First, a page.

Real Person Fiction: Imaginative or Immoral?

In many ways, the Internet is like a city; there are decent sections—those reputable sites frequented by hundreds everyday—and there are seedy sections—the proverbial “back alleys” of the online world. It is difficult to say where Real Person Fiction (RPF), and the communities that support it, fall in this spectrum.

RPF is a form of fan fiction that features actual people rather than imagined characters; think tabloids with a more narrative style and less basis in fact. It has a surprisingly strong online presence, largely due to the increase in accessible blogging platforms, and is most prominent on sites such as Live Journal, Wattpad, and Archive of Our Own, where flourishing communities have arisen (Yarrow).

Despite its growing popularity online, RPF is generally considered dubiously legal at best, toeing the line of slander, and morally disgusting at worst—a reputation which is undoubtedly linked to the popularity of Chris Brown and Dzhokhar Tsarnaev redemption stories in the community (Yarrow). The stigma is such that FanFiction.net, one of the world’s most prominent fan fiction sites, removed its RPF content as long ago as 2008 (“FanFiction Content Guidelines”).

There is, however, more than one side to any argument, and substantial historical precedents suggest legitimate uses for the genre.

Consider William Shakespeare’s Henry V or The Tragedy of Julius Caesar as examples of famously successful RPFs. Lesser known are the works of Charlotte Bronte, which depict a fictional African colony, Angria, led by the Duke of Wellington and his sons Arthur and Charles (“Childhood Writings”).

The tales of Angria were “strongly influenced by recent events in the political world,” but also passionately imaginative; gothic romances, magical genies, and epic political rivalries all provided important plot points for the series (“Childhood Writings”). These stories helped Bronte and her siblings develop the writing skills and creativity necessary for their future literary careers, and aided in their comprehension of current events, which were much discussed by the entire family (“Childhood Writings”).

As the evidence shows, Bronte and Shakespeare were early authors of RPF, and the genre seems to have proved very useful to their craft. Surely, if Bronte were alive today and posting her tales of Angria, she would be unjustly lumped in with the hundreds of young, mostly female RPF enthusiasts being labeled as disreputable (Yarrow).

Such doubters have not considered the benefits of a community that encourages a system of peer review (via the comment section at the bottom of each post), creative writing, and, in some groups, multi-layered discussion of current events among young people. One brief story by chicating imagines a personal conversation between Hillary Clinton and Huma Abedin, wife of Anthony Weiner, while another by Petra creates a universe where Jason Todd, the tragic second Robin in DC Comic’s Batman universe, pens a heartfelt fan letter to then Senator Obama during his first presidential run (chicating; Petra). Both are relatively well-written—which is more unusual than not in online fiction—and imaginative, showcasing a more personal understanding of politics.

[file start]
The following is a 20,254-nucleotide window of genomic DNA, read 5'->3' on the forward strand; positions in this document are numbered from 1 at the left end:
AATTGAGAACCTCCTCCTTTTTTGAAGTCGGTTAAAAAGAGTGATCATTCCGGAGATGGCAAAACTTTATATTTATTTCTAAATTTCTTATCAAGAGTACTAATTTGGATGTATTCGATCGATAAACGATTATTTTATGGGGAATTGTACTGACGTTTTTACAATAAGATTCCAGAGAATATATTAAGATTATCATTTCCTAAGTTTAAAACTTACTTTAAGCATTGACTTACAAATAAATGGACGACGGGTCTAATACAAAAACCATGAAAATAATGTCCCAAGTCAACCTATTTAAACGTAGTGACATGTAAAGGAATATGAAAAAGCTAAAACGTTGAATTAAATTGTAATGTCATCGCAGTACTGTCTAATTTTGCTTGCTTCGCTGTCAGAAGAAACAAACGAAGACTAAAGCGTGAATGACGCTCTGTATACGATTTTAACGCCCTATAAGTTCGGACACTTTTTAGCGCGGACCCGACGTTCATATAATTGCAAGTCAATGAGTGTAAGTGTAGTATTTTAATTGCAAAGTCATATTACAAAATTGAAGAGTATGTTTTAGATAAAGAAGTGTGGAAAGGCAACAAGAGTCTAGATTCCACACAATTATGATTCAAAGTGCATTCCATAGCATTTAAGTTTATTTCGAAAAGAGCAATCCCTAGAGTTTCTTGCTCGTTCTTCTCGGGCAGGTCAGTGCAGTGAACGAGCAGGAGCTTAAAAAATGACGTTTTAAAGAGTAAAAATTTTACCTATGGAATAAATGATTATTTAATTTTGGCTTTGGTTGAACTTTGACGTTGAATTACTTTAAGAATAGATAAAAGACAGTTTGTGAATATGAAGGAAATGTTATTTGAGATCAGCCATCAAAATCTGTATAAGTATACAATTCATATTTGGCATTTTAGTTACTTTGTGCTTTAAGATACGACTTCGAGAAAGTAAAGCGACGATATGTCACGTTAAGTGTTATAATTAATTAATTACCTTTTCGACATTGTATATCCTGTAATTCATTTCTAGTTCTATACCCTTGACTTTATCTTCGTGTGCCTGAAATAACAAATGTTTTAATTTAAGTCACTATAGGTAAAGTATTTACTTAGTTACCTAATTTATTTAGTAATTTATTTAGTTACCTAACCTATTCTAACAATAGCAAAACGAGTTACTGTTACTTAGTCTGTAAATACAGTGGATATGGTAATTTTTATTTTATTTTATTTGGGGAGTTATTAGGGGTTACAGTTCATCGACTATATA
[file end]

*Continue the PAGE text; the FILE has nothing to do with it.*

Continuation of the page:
Of course, for every good RPF, there are innumerable bad, and most authors seem completely unconcerned with the practices that can add respectability to the genre, focusing on shock-value rather than actual value. No one needs to know what happens when President Obama, Rahm Emmanuel, Nancy Pelosi, and other political leaders play spin-the-bottle at the White House (Tish). No one.

That being said, maybe internet-driven expansion of RPF forums is a very bad thing; maybe its only contribution to society is another back-alley internet vice that is generally known but never acknowledged. Or, perhaps the bringing-together of these people into one community is a good thing; perhaps giving them an understanding audience and an outlet for their ideas and opinions—however disturbing they may be—is the morally right thing to do.

As Charlotte Bronte once said, “…however insignificant, [the plain person] has the right to form an opinion and even to express it: kings and emperors have no authority to silence that inner voice which all men hear in their hearts…”(Helstone).

WORKS CITED

chicating. “Lunch, Almost A Drabble.” Archive of Our Own. 19 Aug 2013. Web. 29 Aug     2013. <http://archiveofourown.org/works/933278>.

“Childhood Writings.” The Secret and Lily Hart: An Early Manuscript by Charlotte Bronte. University of Missouri, 25 Mar 2011. Web. 29 Aug 2013. <https://library.missouri.edu/specialcollections/exhibits/brontewritings.htm>.

“FanFiction Content Guidelines.” FanFiction.net. 20 Nov 2008. Web. 29 Aug 2013. <http://www.fanfiction.net/guidelines/>.

Helstone, Caroline. “The Death of Napoleon by Charlotte Bronte.” The Briarfield Chronicles. Shabbyblogs.com, 14 Jul 2013. Web. 29 Aug. 2013. <http://thebriarfieldchronicles.blogspot.com/2013/07/the-death-of-napoleon-by-charlotte.html>.

Petra. “Dear Senator Obama.” Archive of Our Own. 06 Jul 2011. Web. 29 Aug 2013. <http://archiveofourown.org/works/255727?show_comments=true>

Tish. “Black Forest Cake and Kisses.” Archive of Our Own. 28 Jan 2013. Web. 29 Aug 2013. <http://archiveofourown.org/works/659195>.

Yarrow, Allison. “Inside the Wild and Addictive World of Celebrity Fan Fiction.” Time. 26 Aug 2013: Web. 29 Aug 2013. <http://entertainment.time.com/2013/08/26/inside-the-wild-and-addictive-world-of-celebrity-fan-fiction/>.

Emily Martik

Emily Martik is a former Master's Candidate in the Communications, Culture & Technology program at Georgetown University, and Assistant Managing Editor for gnovis. Her interests include Media, Politics, and Pop Culture